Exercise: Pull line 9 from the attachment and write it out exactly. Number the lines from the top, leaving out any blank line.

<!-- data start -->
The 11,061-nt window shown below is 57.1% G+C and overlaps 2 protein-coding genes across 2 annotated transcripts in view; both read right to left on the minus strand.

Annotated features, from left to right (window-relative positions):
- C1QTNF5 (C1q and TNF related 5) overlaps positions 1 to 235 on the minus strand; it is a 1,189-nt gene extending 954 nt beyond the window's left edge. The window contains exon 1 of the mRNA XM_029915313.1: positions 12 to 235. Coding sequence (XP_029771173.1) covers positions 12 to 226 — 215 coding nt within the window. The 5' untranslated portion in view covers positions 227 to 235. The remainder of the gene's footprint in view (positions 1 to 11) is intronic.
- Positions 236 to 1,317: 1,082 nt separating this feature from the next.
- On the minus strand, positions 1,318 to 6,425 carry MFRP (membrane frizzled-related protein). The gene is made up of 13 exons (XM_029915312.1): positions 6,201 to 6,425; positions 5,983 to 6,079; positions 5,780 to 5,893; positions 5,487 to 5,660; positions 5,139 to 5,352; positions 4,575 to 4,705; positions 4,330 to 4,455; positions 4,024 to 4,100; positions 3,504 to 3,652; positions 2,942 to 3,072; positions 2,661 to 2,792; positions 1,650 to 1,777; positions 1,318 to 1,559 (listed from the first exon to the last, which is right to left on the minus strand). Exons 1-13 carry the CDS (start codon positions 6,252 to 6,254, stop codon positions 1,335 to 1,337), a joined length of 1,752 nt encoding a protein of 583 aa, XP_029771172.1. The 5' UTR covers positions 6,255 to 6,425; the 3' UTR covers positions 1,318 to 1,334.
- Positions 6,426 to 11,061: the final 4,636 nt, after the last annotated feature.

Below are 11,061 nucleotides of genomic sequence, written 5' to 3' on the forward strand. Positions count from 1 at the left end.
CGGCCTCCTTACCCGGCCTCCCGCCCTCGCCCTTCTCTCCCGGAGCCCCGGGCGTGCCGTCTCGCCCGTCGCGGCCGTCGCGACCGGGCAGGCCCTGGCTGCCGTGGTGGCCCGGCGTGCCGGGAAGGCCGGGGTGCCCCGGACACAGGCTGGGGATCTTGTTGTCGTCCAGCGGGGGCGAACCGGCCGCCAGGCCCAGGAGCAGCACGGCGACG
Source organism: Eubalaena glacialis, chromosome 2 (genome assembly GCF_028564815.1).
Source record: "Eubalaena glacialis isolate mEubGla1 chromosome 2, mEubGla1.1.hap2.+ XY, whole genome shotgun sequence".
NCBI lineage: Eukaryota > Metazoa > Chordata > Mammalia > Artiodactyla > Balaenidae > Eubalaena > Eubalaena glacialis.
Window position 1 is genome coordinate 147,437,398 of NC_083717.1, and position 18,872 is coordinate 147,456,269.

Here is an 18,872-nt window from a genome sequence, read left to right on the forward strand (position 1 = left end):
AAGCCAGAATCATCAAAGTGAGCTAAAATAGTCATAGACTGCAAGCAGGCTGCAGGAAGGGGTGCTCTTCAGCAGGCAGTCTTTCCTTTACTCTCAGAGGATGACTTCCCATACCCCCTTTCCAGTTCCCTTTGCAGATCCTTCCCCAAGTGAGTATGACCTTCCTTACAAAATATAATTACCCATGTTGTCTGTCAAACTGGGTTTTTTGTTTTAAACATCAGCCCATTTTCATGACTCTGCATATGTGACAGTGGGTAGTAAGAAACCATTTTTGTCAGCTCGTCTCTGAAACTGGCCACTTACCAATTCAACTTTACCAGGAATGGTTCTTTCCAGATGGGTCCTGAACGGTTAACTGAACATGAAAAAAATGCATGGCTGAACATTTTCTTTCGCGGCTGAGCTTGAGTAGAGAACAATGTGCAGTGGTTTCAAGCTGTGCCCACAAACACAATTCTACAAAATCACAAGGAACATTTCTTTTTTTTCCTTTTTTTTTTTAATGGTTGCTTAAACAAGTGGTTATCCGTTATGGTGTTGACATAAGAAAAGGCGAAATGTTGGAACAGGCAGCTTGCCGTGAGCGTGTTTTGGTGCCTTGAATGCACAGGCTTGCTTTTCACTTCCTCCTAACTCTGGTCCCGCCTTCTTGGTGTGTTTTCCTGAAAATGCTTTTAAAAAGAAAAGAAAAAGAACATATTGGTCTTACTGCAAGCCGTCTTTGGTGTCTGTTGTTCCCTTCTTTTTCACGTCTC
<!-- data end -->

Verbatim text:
Source organism: Eubalaena glacialis, chromosome 2 (genome assembly GCF_028564815.1).